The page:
Our new Chairwoman and style guru
What were you doing in 1978?
I was in the final year of my BSc (Biochemistry and Chemistry) course at the University of Ghana. Course work only occupied part of my time in 1978 though. University students in Ghana were at the forefront of non-violent (on our part) resistance to the military government at the time, which was much more absorbing to me than biochemistry and chemistry then!
What’s something that you are really proud of?
For my national service (all new university graduates in Ghana are required to do one year of national service), I taught chemistry to sixth form students (Year 12 equivalent) at a Boys Science Secondary School. More than two decades later some of my former students living in the United States – who had gone on to high academic achievements in medicine, engineering, architecture – tracked me down through the internet to say thank you. I had left Ghana and teaching soon after my national service and finally settled in Australia, but I am very proud of that brief 18-month period which clearly left a positive impression on my students.
What’s your best memory?
My father gave me a box of children’s books for my birthday when I was eight years old. This was significant for a number of reasons. Firstly, birthday presents as such were unusual in our family. Birthdays were acknowledged by mum making a special dish for the birthday girl or boy (there were five of us). To receive books which were not for school was very special indeed. I had just learnt to read English (which is my second language) and I guess my dad wanted to encourage my proficiency in the language. My love of books and reading began then and continues to this day.
What’s something you couldn’t be without?
Air, water and food, I guess. Everything else is negotiable – except perhaps a good dry martini accompanied by Nina Simone’s singing
Can you describe an amazing woman you know?
When I worked for the Burnet Institute in Melbourne in the HIV area, I had the privilege of meeting and working with number of extraordinary women that I admired for their courage and resolve. They all did something that I am not sure I would have been brave enough to do, was I in their situation. These women were the first to be public about being HIV+ in their countries, at a time when HIV infection was highly stigmatised and those infected faced discrimination in all sectors of society. Women infected with the virus risked physical violence or even death from their partners (although they were often infected by these partners in the first place). By being open about their HIV status, these courageous women began national, regional, and global conversations about women’s risk and vulnerability to HIV and what was needed to change this. Some of the amazing women have passed away, but many are alive and well and still working to prevent the spread of HIV. Much has changed with respect to HIV-related stigma and discrimination, but not enough for me to give the full names of the amazing women I know. I am very grateful to have worked with Winnie, Susan, Bev, Suzanne, Maire, Tuberi, Irene, just a few of the amazing women.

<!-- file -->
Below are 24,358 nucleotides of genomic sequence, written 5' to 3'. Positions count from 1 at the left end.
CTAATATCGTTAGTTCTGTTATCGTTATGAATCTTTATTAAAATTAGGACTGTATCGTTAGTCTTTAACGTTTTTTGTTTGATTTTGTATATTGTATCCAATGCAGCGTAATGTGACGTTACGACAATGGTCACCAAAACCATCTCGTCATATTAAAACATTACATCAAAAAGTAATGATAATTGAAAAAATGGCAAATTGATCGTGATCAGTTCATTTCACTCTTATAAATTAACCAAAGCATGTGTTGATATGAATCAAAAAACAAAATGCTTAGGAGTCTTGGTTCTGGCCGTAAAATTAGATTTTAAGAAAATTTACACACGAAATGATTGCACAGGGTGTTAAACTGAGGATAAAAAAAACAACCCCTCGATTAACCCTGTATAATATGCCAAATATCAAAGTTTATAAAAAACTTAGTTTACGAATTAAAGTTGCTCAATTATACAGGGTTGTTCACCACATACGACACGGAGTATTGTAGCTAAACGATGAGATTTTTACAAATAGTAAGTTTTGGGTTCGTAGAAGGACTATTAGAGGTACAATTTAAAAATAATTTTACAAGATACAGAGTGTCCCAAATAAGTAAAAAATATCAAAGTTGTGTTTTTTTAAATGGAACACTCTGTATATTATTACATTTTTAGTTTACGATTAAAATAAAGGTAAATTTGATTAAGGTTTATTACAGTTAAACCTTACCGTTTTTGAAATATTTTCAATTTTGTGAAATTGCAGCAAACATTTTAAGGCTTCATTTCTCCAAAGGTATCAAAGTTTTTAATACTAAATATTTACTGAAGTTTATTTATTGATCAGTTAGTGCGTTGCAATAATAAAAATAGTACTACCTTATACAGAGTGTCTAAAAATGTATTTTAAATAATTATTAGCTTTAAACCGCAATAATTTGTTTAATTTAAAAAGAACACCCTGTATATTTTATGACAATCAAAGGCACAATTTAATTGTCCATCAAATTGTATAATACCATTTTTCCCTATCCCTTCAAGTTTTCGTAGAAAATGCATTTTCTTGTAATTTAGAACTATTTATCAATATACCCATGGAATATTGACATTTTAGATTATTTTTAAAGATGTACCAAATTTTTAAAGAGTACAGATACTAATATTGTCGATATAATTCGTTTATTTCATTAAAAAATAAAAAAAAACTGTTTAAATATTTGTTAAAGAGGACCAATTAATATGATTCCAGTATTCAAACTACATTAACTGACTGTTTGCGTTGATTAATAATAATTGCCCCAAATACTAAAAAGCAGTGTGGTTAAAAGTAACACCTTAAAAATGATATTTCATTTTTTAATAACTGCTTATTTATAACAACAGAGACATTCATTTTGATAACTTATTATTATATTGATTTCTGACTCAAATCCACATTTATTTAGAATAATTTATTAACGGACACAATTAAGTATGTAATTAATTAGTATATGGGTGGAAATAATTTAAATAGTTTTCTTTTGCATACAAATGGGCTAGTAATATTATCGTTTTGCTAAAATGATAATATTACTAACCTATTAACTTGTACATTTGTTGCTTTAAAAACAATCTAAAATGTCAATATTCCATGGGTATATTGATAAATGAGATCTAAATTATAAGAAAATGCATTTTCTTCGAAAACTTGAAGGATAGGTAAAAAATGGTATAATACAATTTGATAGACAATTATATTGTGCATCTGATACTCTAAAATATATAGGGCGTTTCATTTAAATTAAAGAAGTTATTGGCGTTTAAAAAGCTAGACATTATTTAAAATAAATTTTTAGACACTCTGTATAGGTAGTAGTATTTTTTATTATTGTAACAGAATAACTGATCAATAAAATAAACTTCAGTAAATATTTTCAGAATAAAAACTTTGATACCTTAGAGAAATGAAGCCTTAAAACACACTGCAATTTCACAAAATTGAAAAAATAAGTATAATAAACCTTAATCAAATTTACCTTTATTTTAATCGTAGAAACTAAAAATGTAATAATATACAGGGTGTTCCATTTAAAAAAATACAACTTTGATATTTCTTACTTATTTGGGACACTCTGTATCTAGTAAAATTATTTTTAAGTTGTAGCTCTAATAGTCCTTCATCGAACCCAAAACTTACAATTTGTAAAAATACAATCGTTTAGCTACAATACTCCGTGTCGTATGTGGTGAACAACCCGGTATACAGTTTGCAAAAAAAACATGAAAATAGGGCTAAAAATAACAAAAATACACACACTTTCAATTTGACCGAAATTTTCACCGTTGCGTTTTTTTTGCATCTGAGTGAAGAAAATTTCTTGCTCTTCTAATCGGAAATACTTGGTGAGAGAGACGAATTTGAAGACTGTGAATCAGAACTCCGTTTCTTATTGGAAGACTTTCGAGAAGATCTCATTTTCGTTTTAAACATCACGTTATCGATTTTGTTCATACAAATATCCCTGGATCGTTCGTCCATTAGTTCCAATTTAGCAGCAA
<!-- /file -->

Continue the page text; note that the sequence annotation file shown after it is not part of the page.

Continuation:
What are you reading right now?
I am re-reading Lee Child’s Jack Reacher series, currently on number 20 – “Personal”.
Why is MCWH important to you?
The very focus of MCWH on migrant and refugee women is why the organisation is important to me. Many of the women who use MCWH’s services have immigrated to Australia from places with significant gender disparity that puts women at a disadvantage in so many ways. MCWH works to prevent this disadvantage from continuing in their new country.